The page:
Government funding bodies are lazy and decadent, says industry veteran Michael Thornhill but in a piece that first appeared in Encore, Ed Gibbs begs to differ.
I vividly remember the time I first saw Animal Kingdom, David Michod’s breathtaking labour-of-love feature debut. The press screening was half empty, despite the film winning the Grand Jury Prize at Sundance just months earlier, in 2010. Yet its superb performances, stylistic flourishes and overall polish left me speechless. Could this really be a feature debut, an Australian one at that, I wondered, almost out loud? It seemed too good to be true.
I had a similar response when viewing Justin Kurzel’s Snowtown the following year and, just a few weeks ago, Kim Mordaunt’s beautiful feature, The Rocket. Like Warwick Thornton’s Cannes-winning Samson and Delilah before it, all these films point to a screen agency culture backing a fresh breed of film-makers (albeit ones well honed, in their thirties and forties).
The world has duly taken note.
I was puzzled, then, at last month’s Australian Directors Guild Awards dinner, to hear industry veteran Michael Thornhill sound off on the “sickness” that prevails in modern cinematic funding bodies. The former head of Screen NSW, a respected writer, director and producer in his own right (and a former critic to boot), claimed that TV writers are being hired to assess cinematic projects, and it shows. The room awkwardly applauded. Many were incensed.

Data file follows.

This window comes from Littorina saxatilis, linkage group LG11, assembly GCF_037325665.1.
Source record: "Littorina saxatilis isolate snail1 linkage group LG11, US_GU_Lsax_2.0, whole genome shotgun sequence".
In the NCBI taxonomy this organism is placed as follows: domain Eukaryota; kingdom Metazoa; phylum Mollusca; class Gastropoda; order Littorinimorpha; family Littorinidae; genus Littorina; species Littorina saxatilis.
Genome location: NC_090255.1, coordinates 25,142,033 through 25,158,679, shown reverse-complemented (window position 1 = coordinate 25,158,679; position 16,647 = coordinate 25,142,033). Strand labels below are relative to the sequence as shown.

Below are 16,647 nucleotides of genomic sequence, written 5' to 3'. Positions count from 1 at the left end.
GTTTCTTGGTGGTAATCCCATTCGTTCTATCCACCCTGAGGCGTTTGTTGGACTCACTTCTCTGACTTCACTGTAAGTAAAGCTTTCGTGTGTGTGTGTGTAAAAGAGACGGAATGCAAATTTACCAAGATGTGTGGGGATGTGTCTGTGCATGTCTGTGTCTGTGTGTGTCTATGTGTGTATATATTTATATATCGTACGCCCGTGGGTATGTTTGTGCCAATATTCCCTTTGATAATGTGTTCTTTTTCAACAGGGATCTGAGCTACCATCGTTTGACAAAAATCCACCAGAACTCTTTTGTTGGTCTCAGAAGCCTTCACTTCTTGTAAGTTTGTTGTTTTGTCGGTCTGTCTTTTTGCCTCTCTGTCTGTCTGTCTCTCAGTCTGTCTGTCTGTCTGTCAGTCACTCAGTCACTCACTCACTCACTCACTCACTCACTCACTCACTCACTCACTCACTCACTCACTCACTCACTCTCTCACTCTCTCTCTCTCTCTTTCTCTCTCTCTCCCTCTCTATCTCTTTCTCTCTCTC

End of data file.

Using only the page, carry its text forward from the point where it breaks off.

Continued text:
When I spoke to Thornhill last week, he stood by what he said (although he refused to comment further on his blatant attack on Packed to the Rafters and A Place to Call Home creator Bevan Lee). He claimed Australia is “a philistine culture”, where “art and aesthetics and ideas” are not celebrated as they should be. He was dismissive of Animal Kingdom as merely “a vehicle for its director” and Jacki Weaver to flourish. He hadn’t even bothered to see Snowtown. Australia, he said, is making “DVD movies”, not cinematic ones.
In a modern, multi-platform industry, where fragmented markets offer challenges and opportunities in their own right, the wistful days of the New Wave – where the likes of Peter Weir, Bruce Beresford and Phillip Noyce flourished (as did Thornhill, to some extent) – are long gone. The world has changed. And so must its creatives.
I am unaware of the knock-backs Thornhill has had in recent years. He wouldn’t tell me, although he did brand the industry as “youth-orientated” and ageist. One of his best-known films, though, The FJ Holden, has been reborn on DVD, courtesy of Umbrella Entertainment.
Government-funded agencies exist for a very good reason. Unlike, say the US, we have the luxury of having them to ensure a local film industry can exist, even flourish. What we do need is to foster young blood – in writing, directing and producing – with more initiatives like Screen Australia’s Springboard and its Opening Shot scheme with the ABC. If there’s a “sickness” affecting the industry, it’s the lack of emerging voices coming through, particularly those aged 25 and under. Film and television crossed over long ago (take a bow, HBO). It’s high time we fostered a new New Wave.
Ed Gibbs is a film critic, journalist, broadcaster and curator based in Sydney.
This story first appeared in the weekly edition of Encore available for iPad and Android tablets. Visit encore.com.au for a preview of the app or click below to download.